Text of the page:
Earlier this week, Apple announced a multitude of accessibility features including being able to clench your fist in order to answer a call with your Apple Watch.
Looking into the screenshots on the press release, the user interface of the iPhone looked amiss, which makes us wonder if these features are coming to iOS 15 instead.
It’s rare for Apple to announce features without naming which version of the operating system it’s arriving on. Usually it’s an emoji announcement that ends with the version it's coming to.
But here, it’s different - the UI takes an improved form than anywhere else found on iOS at present.
Take a Bow to Card View
Looking at Apple’s press release (opens in new tab), there are a collection of screenshots that show iOS showcasing three accessibility features coming soon.
The below screenshot shows the upcoming Background Sounds feature, where you can play a variety of sounds to help you focus in a certain situation.
However, the layout used here is not seen anywhere else in iOS, or third-party apps. This is because these inset cells (opens in new tab), which are the edges in a box to make sure they're all aligned correctly when being displayed, are only available on iPadOS for now, not iPhone. It’s a useful feature for the user interface that can help you tell apart different settings in one screen.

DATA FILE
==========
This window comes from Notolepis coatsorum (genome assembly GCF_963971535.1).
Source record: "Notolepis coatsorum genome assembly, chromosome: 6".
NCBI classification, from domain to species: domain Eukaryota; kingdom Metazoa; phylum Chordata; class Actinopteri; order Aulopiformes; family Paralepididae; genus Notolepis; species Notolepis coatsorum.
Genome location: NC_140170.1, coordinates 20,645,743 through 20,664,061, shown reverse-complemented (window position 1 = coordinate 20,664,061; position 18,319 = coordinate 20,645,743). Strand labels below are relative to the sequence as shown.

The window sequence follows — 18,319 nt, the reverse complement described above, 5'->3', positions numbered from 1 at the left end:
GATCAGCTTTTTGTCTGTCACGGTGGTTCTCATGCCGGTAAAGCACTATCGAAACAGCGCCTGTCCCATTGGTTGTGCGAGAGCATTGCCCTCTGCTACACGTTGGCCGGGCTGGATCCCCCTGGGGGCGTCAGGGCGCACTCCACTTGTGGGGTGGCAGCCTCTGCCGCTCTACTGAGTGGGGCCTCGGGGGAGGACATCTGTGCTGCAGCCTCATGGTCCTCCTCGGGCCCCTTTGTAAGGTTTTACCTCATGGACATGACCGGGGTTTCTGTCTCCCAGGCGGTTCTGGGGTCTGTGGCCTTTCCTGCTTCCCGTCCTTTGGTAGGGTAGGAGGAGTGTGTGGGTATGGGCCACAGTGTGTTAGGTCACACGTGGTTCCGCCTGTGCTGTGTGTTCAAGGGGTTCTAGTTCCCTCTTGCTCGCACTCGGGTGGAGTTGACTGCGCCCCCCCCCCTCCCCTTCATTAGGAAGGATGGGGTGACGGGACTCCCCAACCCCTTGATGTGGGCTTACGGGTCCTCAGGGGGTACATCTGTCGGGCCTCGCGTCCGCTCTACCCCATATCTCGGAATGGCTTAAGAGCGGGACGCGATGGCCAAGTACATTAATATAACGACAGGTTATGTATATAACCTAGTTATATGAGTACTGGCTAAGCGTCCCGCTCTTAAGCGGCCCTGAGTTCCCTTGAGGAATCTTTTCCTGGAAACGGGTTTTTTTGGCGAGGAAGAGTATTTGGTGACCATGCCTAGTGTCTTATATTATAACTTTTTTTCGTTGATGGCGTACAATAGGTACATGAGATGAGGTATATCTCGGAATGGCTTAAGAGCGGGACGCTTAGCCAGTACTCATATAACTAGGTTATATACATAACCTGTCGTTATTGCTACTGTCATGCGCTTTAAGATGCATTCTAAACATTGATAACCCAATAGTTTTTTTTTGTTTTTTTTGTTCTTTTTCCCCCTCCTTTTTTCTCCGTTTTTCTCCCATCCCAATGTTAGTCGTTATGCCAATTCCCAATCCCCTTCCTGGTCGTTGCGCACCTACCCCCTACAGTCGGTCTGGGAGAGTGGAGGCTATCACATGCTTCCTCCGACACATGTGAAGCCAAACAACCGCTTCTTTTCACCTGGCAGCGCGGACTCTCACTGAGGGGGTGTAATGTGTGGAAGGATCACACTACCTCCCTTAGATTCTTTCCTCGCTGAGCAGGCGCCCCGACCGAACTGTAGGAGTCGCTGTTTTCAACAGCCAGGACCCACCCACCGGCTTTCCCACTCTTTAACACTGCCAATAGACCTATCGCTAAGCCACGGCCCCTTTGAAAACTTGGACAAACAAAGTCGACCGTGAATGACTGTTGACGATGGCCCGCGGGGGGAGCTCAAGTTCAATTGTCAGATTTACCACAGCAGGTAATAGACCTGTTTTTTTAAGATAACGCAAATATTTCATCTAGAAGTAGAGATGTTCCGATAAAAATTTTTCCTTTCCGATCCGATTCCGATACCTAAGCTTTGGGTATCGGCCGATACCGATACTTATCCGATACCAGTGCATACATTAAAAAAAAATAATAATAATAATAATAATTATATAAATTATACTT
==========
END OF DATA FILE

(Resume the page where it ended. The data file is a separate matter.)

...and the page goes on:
When a developer creates an application for iOS or iPadOS, they have to use XCode, a macOS application that can create, debug and compile their iPhone or iPad apps, ready to send to Apple so that it can be released on the App Store.
There are plenty of methods that developers can use in XCode to help create the user interface, and one of these is Card View. It looks as though these screenshots allow the merging of certain navigation windows, such as a scroll meter and a way of inputting numbers into one card.
It doesn’t seem to be a coincidence that these features have been announced, with no mention of what version of iOS 14 these will be appearing in. Especially due to the latest release of iOS 14.7 for developers doesn’t have any of these accessibility features either, only a new timer option for HomePod users.
Hung Up on WWDC 2021
It’s certainly a blink and you’ll miss it feature, but it could hint towards a subtle refresh of the UI in iOS that could be coming to the next version soon.
With this year’s WWDC 2021 only weeks away, we could be seeing more improvements to how developers can use more features for their apps in the user interface.
There’s certainly more hope for more features in iPadOS 15 especially, but the event at WWDC next month could be so feature packed that Apple had no choice but to announce these accessibility features early in order to have their own time to shine.
However, it makes sense for these improvements to be brought over from iPadOS regardless, in order to bring more unification to both the operating systems and developers who work on both platforms.